Des Moines Symphony’s 75th season begins
Sept. 29 with “Scheherazade” and “Nomade.” |
The Des Moines Symphony enjoys an important
milestone this season: its 75th anniversary.
“It means a lot to this organization and to
the city,” said Sophia Ahmad, Director of Marketing
and Public Relations. “Seventy-five years of
continuous playing — coming out of the Great
Depression, surviving a World War.”
The growth of the symphony, from its beginnings
at Drake University to the professional organization
it is today, has culminated in a 75th season
that is being celebrated in a truly unique fashion.
Combining elements from the symphony’s inaugural
season with specially commissioned new music,
Music Director/Conductor Joe Giunta has put
together a season to remember.
“(This season) we’re pulling out all the stops,”
It starts with the world premiere of a piece
specially commissioned for the symphony. Written
by Minnesota-based composer Steve Heitzeg, the
piece is inspired by the artwork in the Pappajohn
Sculpture Park. Heitzeg spent time in the park,
becoming intimately acquainted with the pieces
it houses, in order to capture the feel of each
sculpture in music.
“He would do things like yell inside the sculpture
to hear what it sounded like and base the instrumentation
off of that,” explained Ahmad. “Or, for example,
‘White Ghost’ is in C-major because (the sculpture)
is white, so he chose an all-white key.”
From there, the symphony season continues through
the fall and winter with shows highlighted by
some of the most famous and beloved pieces in
classical music. Highlights such as “Scheherazade,”
“The Sorcerer’s Apprentice” (made famous by
Disney’s “Fantasia”) and Carl Orff’s “Carmina
Burana” ensure that season 75 does the tradition
of the symphony proud.
But 75 years means more than just celebrating
the past. For those involved, the anniversary
is also about looking to the future.
“Our motto is ‘great music for a lifetime,’
so engaging new audiences is definitely on the
forefront of our minds,” said Ahmad.
To that end, the symphony has created a number
of programs to enable and encourage the young
people who will both play in and support the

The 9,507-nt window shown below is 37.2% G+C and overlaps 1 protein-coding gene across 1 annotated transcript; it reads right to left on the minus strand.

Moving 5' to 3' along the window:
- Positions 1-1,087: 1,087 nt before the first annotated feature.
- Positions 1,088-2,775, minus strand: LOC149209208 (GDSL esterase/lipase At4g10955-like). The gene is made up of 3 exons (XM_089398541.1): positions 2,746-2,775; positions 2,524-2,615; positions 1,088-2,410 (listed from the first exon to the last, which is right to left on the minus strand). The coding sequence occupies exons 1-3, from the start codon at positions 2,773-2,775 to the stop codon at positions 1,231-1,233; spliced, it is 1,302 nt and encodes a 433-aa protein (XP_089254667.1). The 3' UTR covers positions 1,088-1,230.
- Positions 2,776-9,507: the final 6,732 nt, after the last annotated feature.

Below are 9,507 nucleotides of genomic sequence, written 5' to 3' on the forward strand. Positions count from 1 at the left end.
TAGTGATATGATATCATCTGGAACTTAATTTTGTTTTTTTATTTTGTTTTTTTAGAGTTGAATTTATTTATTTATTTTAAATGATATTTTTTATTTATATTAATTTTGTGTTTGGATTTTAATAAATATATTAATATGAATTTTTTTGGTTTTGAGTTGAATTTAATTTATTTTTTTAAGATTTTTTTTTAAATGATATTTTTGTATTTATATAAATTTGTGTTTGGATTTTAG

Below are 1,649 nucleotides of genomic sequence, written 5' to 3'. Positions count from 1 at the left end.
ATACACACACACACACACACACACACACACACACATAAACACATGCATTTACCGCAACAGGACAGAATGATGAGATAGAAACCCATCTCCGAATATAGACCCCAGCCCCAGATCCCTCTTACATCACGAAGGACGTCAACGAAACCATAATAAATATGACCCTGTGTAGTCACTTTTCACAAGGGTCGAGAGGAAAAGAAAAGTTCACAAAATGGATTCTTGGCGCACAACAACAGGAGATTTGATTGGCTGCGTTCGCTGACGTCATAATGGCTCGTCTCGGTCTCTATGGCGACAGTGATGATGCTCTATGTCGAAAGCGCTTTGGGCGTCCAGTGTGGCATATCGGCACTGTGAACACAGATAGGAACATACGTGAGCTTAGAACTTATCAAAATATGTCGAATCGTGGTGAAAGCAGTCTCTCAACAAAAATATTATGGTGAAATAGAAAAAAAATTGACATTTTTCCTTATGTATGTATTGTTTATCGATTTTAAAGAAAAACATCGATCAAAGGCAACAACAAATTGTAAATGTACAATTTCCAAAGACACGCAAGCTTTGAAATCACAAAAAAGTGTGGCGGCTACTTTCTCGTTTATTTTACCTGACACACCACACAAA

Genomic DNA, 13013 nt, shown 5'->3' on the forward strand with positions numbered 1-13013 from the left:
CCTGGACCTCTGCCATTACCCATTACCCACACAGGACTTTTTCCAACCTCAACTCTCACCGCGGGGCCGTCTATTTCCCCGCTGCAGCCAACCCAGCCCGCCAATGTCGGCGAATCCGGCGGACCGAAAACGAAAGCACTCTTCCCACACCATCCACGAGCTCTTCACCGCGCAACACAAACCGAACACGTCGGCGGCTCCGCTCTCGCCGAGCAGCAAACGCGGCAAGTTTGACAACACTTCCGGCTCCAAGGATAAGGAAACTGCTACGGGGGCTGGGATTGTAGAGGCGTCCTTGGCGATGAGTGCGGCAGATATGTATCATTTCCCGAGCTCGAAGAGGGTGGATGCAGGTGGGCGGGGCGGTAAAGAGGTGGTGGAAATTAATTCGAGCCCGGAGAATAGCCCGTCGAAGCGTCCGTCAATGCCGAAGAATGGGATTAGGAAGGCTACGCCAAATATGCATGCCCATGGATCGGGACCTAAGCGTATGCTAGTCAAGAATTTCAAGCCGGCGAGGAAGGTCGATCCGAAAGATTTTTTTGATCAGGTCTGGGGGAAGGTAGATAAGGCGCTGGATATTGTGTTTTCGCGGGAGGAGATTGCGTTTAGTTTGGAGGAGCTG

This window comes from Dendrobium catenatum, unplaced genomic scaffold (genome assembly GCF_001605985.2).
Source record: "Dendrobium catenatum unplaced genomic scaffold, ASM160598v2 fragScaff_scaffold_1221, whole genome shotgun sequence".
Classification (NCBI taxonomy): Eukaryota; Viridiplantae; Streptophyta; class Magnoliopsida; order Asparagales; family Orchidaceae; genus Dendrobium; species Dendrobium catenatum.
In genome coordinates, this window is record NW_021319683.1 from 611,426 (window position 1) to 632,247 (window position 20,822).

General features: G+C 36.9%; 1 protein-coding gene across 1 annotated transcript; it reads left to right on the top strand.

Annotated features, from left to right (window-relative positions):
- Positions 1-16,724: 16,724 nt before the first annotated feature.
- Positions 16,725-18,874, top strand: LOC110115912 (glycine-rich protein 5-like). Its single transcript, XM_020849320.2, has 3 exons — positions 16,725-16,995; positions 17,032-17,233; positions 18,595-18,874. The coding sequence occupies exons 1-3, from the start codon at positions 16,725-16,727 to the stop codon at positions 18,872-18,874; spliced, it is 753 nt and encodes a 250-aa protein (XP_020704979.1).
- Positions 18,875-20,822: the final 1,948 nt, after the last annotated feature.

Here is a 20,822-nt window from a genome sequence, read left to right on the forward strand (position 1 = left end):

symphony for the next 75 years.
“We have a very robust school of music — the
Symphony Academy — that celebrates its 10th
anniversary this year as well,” Ahmad explained.
“(We see) the establishment of the Symphony
Academy as a great feeder for the professional
orchestra. There are three youth orchestras:
one for kids in first through sixth grade, one
for middle school kids and the last one for
high-schoolers. We have camps and a ‘Group Lessons
for Young Beginners’ program, which is where
kids come in and are introduced to music in
a keyboard-based environment. So they learn
about rhythm, pitch and things like that.”
Additionally, the symphony makes it easy for
young people to attend shows and be exposed
to classical music.
“Every symphony academy student gets four tickets
to hear the orchestra. If you come to any concert,
you’ll see kids as young as 5 and 6 years old
“Something that we introduced last year is the
Collegiate Seven, which is a subscription program
where any college student with a valid ID can
hear all seven Master Works concerts for $40,”
she continued. “The idea is to make sure that
price isn’t a barrier for anyone who wants to
From the symphony’s current season, to the young
people viewed as the program’s future, the binding
thread is the importance of a home-grown passion
for classical music.
“This is how Des Moines plays Beethoven,” said
Ahmad. “If Carrie Underwood (comes to town),
that’s Carrie Underwood playing Des Moines.
But this is Des Moines’ take on (classical music).”